Crescent Custom Yachts Comes Out of Hiding With Something to Prove
Top of the class.
When we think about luxury yachts, most people quickly form a mental image of the Côte d’Azur. Or maybe the Seychelles. The Thai coast, perhaps. Not Richmond, B.C. And yet, the Vancouver suburb is very much ground zero for a growing number of yacht buyers worldwide. Not as a destination, mind you, but as the place where some of the most exciting luxury yachts being built today come to life and gain their first taste of the sea. Richmond is the home of Crescent Custom Yachts, a Canadian yacht builder that has been raising eyebrows with its designs and bold approach to making dreams a reality.
Owner Tim Charles has an extra bounce in his step these days as Crescent’s latest project—a 50-metre-long Crescent 164—begins to take shape in the shipyard. “No one here has done anything like this before,” he says. “It’s the biggest yacht anyone has built in Canada.”
It’s no exaggeration to say that the vessel represents a major milestone for Crescent, the boutique yacht builder established by Charles’ grandfather Jack. Crafted with an eye to include every imaginable luxury, the vessel—with exteriors designed by Gregory C. Marshall and interior by H2 Yacht Design—is being built on a composite hull for an American entrepreneur. When it finally launches in late 2021 or early 2022, the yacht will be christened Danzante Bay in a nod to the owner’s resort in Mexico. In many respects, Danzante Bay is both a climax for Crescent Custom Yachts and, at the same time, only the beginning of its story.
Crescent Custom Yachts originally opened its doors in the 1980s as Crescent Beach Boatbuilders, named for its location on Boundary Bay between Vancouver and the U.S. border. A successful businessman in the trucking industry, Jack Charles began producing yachts as a sideline after purchasing a custom yacht of his own. Initially sourcing hulls from American shipyards and completing the work on a custom basis, Crescent soon outgrew its original production space and moved to a state-of-the-art shipyard in Richmond, rebranding itself as Crescent Custom Yachts to better reflect the unique, high-end products it created.
Tim Charles joined the family business with the unglamorous responsibility of pushing a broom while still attending business school. Shortly after he graduated, financial pressures from a soft market led the family to close the business in 2004. “I really wanted to be in the yacht business,” Charles says, “so I started, specializing in yacht refits and transformational overhauls. I hired many of the former Crescent employees, and within a short period of time, I began leasing service bays from the new owner of the building that Crescent had formerly occupied.”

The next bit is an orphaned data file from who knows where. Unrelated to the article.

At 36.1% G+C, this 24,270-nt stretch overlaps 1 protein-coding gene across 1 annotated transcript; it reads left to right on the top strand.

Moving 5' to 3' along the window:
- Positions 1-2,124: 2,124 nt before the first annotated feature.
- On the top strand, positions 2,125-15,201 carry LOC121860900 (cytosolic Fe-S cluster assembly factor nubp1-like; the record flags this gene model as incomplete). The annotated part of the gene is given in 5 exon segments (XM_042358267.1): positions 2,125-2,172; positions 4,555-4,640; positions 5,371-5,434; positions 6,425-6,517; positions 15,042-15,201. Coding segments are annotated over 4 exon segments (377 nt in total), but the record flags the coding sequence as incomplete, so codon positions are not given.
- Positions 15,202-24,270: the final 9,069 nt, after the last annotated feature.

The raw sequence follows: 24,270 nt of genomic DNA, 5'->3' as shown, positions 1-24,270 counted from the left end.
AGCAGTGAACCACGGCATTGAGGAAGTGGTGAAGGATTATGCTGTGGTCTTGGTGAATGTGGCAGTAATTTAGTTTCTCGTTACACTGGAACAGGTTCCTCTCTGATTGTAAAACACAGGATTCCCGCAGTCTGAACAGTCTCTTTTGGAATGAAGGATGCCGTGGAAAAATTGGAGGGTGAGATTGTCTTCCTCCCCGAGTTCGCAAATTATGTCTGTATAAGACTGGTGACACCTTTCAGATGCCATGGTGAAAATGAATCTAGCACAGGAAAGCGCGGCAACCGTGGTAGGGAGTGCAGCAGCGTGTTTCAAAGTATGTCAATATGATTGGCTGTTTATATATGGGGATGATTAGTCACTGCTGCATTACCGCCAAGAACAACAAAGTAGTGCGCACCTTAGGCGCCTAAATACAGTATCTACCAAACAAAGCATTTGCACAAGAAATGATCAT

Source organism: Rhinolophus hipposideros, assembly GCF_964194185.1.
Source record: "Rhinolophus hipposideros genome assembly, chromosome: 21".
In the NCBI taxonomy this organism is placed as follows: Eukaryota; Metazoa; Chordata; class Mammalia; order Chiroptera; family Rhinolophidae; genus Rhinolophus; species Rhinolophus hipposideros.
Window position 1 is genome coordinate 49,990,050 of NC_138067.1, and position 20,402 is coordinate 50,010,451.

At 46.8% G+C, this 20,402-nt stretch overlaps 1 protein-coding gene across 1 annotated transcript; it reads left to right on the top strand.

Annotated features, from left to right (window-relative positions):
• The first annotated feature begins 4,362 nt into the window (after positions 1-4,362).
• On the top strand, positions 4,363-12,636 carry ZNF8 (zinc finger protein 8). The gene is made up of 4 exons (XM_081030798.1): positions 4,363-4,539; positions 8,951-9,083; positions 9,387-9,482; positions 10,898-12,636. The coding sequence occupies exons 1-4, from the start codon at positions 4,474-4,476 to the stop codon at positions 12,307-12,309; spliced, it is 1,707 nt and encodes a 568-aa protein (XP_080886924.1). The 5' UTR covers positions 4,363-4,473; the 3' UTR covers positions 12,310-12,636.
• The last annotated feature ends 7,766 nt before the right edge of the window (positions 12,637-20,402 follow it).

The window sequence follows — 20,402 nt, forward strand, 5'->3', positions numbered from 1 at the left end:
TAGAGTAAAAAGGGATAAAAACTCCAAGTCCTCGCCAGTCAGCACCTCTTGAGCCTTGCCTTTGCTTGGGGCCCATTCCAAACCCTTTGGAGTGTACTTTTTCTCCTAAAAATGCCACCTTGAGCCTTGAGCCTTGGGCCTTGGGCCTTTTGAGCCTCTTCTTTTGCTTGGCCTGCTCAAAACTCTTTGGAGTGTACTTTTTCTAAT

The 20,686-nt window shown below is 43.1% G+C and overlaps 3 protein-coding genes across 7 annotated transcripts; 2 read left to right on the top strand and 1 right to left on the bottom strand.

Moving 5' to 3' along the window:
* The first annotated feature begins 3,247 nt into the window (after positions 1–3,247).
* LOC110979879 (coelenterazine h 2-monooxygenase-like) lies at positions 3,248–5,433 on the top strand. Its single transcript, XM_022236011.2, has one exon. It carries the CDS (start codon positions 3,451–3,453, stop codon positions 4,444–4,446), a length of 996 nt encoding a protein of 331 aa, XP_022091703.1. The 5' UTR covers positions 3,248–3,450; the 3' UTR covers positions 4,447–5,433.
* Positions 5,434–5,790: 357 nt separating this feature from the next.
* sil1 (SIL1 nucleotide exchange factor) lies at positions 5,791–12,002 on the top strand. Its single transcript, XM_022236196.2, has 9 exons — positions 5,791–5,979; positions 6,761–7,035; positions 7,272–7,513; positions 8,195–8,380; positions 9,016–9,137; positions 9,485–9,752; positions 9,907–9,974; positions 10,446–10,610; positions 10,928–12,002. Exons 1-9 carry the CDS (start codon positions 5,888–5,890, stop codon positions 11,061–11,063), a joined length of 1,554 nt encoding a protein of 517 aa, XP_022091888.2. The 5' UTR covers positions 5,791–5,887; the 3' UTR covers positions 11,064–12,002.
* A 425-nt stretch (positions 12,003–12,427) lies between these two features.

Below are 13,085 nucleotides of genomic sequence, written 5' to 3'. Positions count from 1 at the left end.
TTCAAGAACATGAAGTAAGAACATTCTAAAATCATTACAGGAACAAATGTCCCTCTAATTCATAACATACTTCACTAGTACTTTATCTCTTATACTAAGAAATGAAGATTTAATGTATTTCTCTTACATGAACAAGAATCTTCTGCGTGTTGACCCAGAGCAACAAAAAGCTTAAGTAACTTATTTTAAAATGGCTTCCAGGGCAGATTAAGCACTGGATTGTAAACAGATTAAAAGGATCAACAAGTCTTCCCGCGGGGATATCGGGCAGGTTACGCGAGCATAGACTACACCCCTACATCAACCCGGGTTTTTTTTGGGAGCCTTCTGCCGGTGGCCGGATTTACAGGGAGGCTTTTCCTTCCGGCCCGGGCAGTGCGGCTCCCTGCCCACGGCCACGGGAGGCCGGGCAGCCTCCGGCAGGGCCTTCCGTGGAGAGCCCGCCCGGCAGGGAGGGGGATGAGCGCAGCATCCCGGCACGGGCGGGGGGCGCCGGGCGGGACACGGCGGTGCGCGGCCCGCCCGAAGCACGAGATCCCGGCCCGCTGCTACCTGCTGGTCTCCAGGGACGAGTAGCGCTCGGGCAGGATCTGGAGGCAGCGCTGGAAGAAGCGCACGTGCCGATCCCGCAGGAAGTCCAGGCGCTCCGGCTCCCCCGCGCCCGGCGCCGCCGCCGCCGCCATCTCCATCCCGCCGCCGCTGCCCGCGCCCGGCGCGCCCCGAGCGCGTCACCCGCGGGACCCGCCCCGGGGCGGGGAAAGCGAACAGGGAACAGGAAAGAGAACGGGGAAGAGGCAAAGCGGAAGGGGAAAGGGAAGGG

With the benefit of Charles’ business acumen, his new company Platinum Marine soon grew to more than 100 employees. As Charles established himself in the marine industry, the assets of Crescent Custom Yachts were sold to a Florida-based investment group whose intent was to buy up some additional marine businesses and resume building yachts under the Crescent nameplate, but with the arrival of the global recession, the venture went nowhere. In 2015, Charles bought back the Crescent brand and intellectual property. Today, Crescent Custom Yachts focuses on building new yachts, and Platinum Marine on the refit business.
“I saw an opportunity to bring Crescent Custom Yachts back to life by utilizing the capabilities of our exceptional craftsmen,” Charles explains. “Prospective yacht buyers come to see Crescent, and they’re not walking into a start-up operation, they’re meeting with an experienced company that has established capabilities and a history of managing major projects.”
It also allows the company to leverage existing relationships with major yacht brokers, a key consideration in an industry where word-of-mouth endorsement remains critically important. “We were able to launch our first yacht, a Crescent 145, in a comparatively short time,” Charles says, first showing it at the 2016 Fort Lauderdale International Boat Show.
That first Crescent 145—a 44-metre-long custom fibreglass yacht—made a major splash, in no small part due to the celebrity appeal of being designed by Jonathan Quinn Barnett and built on a hull design by Jack Sarin, two legendary names in the luxury yacht community. But more than that, the yacht raised the bar on fit, finish, and attention to detail.